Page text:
today is Feb 02, 2023

Photovoltaic solar panels are wonderful things, capable of capturing mere light and turning it into useful electricity. They’re often installed on residential and commercial rooftops for offsetting energy use at the source.

However, for grid-scale generation, they’re usually deployed in huge farms on tracts of land in areas that receive plenty of direct sunlight. These requirements can often put solar farms in conflict with farm-farms — the sunlight that is good for solar panels is also good for growing plants, specifically those we grow for food.

One of the more interesting ideas, however, is to create solar arrays that float on water. Unlike some of the wackier ideas out there, this one comes with some genuinely interesting engineering benefits, too!

Not As Crazy As It Sounds

Image of floating solar cell array
Floating solar arrays have better efficiency than their land-based counterparts by virtue of the fact that the water keeps the cells cooler. (Adobe Stock photo.)

“Floatovoltaics”, as they like to be known, come with significant engineering benefits relative to typical land-based installations.  One of the primary benefits is that of cooling. Solar panels, like many other electrical devices, benefit from being kept in a nice cool temperature range. Of course, being exposed to the sun means that, when generating electricity, solar panels are in fact forced into operating at elevated temperatures. With the average commercially-available photovoltaic panel hitting a peak efficiency of only around 20%, and only roughly 1,000 W/m2 available from the sun, solar panels are already up against it when it comes to producing decent amounts of electricity. The estimated efficiency benefit from floating a solar array on water is on the order of 5-6% according to researchers from the Institute for Energy Technology in Norway; certainly nothing to sniff at. Fully immersing panels in water has shown even greater improvements, up to an 11% boost in efficiency in some tests.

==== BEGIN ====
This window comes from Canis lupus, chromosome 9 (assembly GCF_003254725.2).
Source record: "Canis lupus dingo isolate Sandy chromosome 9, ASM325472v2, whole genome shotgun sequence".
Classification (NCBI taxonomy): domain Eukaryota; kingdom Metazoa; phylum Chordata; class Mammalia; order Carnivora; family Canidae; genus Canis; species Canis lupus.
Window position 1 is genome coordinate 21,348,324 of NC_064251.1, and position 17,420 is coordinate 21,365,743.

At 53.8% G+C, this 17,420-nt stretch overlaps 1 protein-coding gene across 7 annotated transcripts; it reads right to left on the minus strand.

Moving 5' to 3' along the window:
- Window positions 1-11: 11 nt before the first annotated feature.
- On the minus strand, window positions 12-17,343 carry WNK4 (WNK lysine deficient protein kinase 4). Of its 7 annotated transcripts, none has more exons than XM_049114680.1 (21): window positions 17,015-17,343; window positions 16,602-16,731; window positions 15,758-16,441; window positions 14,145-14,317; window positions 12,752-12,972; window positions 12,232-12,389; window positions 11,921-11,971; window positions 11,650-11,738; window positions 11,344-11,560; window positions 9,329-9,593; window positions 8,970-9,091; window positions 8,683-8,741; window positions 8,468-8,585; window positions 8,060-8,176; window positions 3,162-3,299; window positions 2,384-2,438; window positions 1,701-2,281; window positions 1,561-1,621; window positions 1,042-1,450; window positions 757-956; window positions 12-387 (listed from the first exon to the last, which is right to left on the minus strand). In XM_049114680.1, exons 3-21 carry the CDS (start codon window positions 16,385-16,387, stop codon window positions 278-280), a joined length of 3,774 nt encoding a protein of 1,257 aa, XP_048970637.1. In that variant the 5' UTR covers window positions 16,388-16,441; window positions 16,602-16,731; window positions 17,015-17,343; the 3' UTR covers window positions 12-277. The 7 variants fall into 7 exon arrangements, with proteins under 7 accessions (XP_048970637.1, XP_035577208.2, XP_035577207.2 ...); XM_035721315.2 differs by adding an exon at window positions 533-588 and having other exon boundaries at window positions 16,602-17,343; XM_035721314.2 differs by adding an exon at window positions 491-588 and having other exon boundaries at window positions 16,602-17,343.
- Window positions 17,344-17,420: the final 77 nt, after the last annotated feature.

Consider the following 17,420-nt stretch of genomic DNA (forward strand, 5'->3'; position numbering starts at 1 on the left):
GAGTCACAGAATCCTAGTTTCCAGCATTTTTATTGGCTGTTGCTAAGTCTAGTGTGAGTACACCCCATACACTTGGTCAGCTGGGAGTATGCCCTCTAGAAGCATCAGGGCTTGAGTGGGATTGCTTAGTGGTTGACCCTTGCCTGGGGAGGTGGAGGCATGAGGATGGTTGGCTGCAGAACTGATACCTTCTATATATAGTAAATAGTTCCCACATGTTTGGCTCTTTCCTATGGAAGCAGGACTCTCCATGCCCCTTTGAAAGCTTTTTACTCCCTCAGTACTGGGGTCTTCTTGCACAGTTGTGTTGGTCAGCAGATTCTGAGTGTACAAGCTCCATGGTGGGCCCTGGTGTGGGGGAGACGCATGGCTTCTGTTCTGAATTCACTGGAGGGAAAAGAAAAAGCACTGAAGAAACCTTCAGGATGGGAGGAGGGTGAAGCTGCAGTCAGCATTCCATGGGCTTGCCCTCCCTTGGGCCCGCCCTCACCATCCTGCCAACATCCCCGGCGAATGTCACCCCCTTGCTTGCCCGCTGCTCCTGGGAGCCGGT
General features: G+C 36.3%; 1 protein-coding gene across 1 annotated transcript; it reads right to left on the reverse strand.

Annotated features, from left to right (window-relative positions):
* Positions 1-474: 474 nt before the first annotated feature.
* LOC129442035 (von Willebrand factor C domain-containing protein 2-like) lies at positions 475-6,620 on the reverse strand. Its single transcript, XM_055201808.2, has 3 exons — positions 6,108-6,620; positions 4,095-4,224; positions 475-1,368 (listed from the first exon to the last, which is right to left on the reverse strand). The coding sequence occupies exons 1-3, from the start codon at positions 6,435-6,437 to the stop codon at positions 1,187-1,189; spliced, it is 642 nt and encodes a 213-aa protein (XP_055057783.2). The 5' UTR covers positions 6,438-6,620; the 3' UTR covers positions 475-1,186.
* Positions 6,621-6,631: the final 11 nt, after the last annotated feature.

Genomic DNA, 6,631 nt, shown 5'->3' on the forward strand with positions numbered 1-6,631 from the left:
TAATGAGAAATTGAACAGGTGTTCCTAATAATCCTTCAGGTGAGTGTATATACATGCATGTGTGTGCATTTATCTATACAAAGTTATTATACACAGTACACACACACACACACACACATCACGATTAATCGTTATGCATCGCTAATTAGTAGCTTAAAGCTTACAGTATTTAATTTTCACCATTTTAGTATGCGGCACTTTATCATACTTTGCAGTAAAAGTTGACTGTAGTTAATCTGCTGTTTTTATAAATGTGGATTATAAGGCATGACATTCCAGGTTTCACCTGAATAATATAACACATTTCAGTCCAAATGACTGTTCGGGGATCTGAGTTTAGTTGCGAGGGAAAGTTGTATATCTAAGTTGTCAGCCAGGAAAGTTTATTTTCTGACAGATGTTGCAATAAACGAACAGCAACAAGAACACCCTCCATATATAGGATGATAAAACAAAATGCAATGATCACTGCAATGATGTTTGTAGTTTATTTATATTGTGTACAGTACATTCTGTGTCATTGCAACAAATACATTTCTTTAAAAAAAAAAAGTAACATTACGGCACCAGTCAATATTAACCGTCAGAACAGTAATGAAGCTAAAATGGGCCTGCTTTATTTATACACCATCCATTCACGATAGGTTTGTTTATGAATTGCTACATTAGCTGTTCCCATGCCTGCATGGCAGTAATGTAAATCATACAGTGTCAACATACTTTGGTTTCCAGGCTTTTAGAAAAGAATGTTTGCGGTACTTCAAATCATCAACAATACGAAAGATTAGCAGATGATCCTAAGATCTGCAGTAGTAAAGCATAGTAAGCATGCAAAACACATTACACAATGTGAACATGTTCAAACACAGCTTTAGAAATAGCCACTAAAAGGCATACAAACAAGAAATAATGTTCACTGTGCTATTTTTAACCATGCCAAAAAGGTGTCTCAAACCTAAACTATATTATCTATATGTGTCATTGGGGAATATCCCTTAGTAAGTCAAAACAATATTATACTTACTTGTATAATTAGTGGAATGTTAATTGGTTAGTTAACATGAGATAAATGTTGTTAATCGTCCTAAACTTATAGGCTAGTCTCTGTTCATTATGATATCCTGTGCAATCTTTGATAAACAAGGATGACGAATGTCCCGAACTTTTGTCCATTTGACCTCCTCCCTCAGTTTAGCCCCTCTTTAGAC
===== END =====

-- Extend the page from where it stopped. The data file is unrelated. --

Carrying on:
The benefits of floating solar panels don’t end there, either. When floated on a reservoir, for example, solar panels can shade the water course, reducing evaporation. Proponents suggest that this effect can save up to 90% of water that would otherwise be lost to the air in dry climates, through a combination of shading as well as reducing the impact of wind. The lower levels of light reaching the water also have the benefit of reducing algal growth as a further bonus.

For these reasons, floating solar is most often proposed to be colocated with pumped hydroelectric storage dams. These facilities rely on storing large amounts of potential energy in water, and any water lost to the atmosphere is water that can’t be used to generate electricity later. As a further benefit, these facilities already have infrastructure tying them into the electrical grid, making wiring up solar generation more cost-effective compared to developing arrays at greenfield sites.

Indeed, perhaps the biggest benefit often cited when talking about floating solar is that it reduces the need to secure large tracts of expensive land. Instead, existing watercourses like reservoirs can add solar, providing electrical generation to the grid without needing any extra footprint on the ground, barring a few utility boxes.